Jeff co-founded the Weather Underground in 1995 while working on his Ph.D. He flew with the NOAA Hurricane Hunters from 1986-1990.
By: Dr. Jeff Masters , 28. toukokuuta 2009 klo 13:18 (GMT)
An area of disturbed weather (91L), located about 250 miles east-northeast of Cape Hatteras North Carolina, has shown a modest increase in heavy thunderstorm activity this morning. QuikSCAT imagery from last night revealed a closed surface circulation, but top winds of only 20 - 25 mph.
The disturbance is over the relatively warm waters of the Gulf Stream (25°C) and has wind shear of 10 - 15 knots over it, and these conditions are marginally favorable for some slow development to occur until this evening, when the system will begin moving over waters too cold to support tropical cyclone development. The disturbance will track northeastward at 15 mph today, and and is not a threat to any land areas. In a Special Tropical Weather Outlook issued at 8am EDT this morning, NHC gave 91L a low (less than 30% chance) of developing into a tropical depression.
Figure 1. Latest satellite image of 91L.
Portlight.org offering relief to Florida flood victims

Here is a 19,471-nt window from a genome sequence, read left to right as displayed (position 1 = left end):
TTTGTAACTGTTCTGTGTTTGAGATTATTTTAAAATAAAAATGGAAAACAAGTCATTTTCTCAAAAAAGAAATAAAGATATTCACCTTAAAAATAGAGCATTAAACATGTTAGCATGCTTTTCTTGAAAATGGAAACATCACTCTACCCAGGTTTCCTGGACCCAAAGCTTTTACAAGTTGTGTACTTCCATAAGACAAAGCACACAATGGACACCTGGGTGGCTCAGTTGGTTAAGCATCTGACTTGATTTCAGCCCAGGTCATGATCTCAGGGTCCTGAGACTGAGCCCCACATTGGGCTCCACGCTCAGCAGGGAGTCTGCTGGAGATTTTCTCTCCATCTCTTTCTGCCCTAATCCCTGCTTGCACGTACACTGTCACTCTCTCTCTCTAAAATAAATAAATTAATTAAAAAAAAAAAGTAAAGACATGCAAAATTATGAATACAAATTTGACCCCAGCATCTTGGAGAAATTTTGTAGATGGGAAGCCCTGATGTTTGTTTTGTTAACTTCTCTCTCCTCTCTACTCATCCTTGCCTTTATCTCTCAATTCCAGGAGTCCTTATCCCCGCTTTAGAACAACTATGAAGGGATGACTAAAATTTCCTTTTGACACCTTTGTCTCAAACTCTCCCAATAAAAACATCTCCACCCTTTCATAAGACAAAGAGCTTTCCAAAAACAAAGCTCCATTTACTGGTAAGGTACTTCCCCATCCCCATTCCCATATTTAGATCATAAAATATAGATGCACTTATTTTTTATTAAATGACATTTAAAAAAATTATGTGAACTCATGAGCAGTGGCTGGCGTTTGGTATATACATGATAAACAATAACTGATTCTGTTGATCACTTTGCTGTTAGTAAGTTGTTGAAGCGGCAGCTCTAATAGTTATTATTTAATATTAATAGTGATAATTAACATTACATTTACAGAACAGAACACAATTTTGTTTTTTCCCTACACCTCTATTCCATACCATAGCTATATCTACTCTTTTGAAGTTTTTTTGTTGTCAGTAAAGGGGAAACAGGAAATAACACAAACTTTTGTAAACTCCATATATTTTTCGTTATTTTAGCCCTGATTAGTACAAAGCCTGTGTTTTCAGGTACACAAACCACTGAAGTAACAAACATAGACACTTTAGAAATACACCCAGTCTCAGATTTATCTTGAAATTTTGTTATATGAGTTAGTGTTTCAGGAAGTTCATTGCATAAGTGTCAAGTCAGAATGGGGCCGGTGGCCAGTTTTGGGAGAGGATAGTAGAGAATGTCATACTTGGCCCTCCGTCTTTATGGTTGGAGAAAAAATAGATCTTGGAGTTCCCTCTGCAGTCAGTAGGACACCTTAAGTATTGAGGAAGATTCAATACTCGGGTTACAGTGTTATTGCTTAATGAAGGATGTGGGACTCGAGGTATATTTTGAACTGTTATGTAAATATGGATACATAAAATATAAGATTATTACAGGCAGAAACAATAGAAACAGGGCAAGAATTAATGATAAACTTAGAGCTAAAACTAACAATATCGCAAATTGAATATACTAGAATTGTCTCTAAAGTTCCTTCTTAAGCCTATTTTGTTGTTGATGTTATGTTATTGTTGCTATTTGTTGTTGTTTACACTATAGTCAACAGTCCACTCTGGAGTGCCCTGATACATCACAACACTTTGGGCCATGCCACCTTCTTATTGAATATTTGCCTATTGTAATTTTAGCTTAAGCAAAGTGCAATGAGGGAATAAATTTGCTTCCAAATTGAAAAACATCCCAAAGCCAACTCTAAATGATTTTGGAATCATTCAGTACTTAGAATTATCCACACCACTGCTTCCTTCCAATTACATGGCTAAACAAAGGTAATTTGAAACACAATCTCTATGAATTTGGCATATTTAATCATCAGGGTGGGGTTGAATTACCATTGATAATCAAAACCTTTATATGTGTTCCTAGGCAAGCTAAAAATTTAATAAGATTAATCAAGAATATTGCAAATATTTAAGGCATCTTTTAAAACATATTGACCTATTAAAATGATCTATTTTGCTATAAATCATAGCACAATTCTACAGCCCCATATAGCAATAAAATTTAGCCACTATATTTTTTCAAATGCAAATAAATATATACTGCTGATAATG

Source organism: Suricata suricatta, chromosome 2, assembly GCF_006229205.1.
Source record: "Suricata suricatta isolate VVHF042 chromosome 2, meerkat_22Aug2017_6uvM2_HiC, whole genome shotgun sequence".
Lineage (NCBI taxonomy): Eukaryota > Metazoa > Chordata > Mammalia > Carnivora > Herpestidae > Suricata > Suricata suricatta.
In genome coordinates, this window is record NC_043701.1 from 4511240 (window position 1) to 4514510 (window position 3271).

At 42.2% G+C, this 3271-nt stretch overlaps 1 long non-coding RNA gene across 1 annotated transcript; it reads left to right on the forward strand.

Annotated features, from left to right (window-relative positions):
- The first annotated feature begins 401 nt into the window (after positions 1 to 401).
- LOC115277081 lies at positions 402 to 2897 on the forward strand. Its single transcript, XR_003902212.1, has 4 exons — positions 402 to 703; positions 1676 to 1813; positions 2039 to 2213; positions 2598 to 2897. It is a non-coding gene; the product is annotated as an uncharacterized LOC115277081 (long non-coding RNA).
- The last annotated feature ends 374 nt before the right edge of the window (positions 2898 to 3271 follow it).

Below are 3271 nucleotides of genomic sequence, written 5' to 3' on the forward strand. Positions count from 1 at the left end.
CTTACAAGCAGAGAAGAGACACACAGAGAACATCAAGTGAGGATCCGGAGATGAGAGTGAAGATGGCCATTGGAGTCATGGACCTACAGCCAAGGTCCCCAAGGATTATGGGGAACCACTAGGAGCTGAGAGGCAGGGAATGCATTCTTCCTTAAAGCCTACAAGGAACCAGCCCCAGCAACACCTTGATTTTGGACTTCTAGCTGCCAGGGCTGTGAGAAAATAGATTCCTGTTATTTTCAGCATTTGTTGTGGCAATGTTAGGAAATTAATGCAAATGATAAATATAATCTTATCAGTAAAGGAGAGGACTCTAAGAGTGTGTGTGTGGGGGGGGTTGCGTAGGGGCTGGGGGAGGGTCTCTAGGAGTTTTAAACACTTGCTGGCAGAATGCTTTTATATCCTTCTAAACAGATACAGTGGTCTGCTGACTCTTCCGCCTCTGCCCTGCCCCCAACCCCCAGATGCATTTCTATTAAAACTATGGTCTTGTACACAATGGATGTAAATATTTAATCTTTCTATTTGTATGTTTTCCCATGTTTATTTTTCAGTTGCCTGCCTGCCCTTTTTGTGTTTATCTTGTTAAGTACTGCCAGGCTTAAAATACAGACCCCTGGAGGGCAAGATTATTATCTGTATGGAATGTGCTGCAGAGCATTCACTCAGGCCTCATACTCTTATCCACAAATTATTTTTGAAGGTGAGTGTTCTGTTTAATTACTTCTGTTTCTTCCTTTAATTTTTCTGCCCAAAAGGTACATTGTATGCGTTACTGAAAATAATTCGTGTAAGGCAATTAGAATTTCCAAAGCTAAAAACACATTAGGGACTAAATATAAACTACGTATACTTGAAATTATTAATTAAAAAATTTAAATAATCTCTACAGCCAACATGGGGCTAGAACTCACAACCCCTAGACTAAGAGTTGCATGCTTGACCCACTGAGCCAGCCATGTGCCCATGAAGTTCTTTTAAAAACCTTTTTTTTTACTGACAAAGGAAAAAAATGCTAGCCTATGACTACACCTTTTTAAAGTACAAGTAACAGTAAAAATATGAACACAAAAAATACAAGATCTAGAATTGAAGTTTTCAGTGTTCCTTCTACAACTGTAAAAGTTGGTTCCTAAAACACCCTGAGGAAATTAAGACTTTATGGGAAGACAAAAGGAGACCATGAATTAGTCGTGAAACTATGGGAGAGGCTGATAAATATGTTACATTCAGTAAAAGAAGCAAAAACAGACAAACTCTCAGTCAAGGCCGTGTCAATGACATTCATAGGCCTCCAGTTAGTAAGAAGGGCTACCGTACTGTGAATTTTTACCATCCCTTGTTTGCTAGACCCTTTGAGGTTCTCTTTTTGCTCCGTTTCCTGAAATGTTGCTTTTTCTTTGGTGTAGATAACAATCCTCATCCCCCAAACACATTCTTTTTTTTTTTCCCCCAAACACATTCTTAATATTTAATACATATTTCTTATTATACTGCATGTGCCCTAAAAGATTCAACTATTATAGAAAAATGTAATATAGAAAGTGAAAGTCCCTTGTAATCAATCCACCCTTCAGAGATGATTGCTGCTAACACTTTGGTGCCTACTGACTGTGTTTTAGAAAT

Tropical disturbance 90L dropped as much as two feet of rain over Northeastern Florida last week, causing severe flooding. In Volusia County, at least 1500 homes were damaged by the flooding, and many of these were in low-income housing projects where the residents did not have flood insurance. Portlight Strategies, Inc., is now working to assist in this area by providing durable medical equipment to the disabled, elderly, or injured that have lost equipment due to the flooding. Equipment will also be provided to local shelters and other organizations working with flood victims. To help out, visit the Portlight disaster relief blog..
Figure 2. Rainfall amounts over Florida for the two weeks ending on May 27, 2009. Images credit: NOAA.
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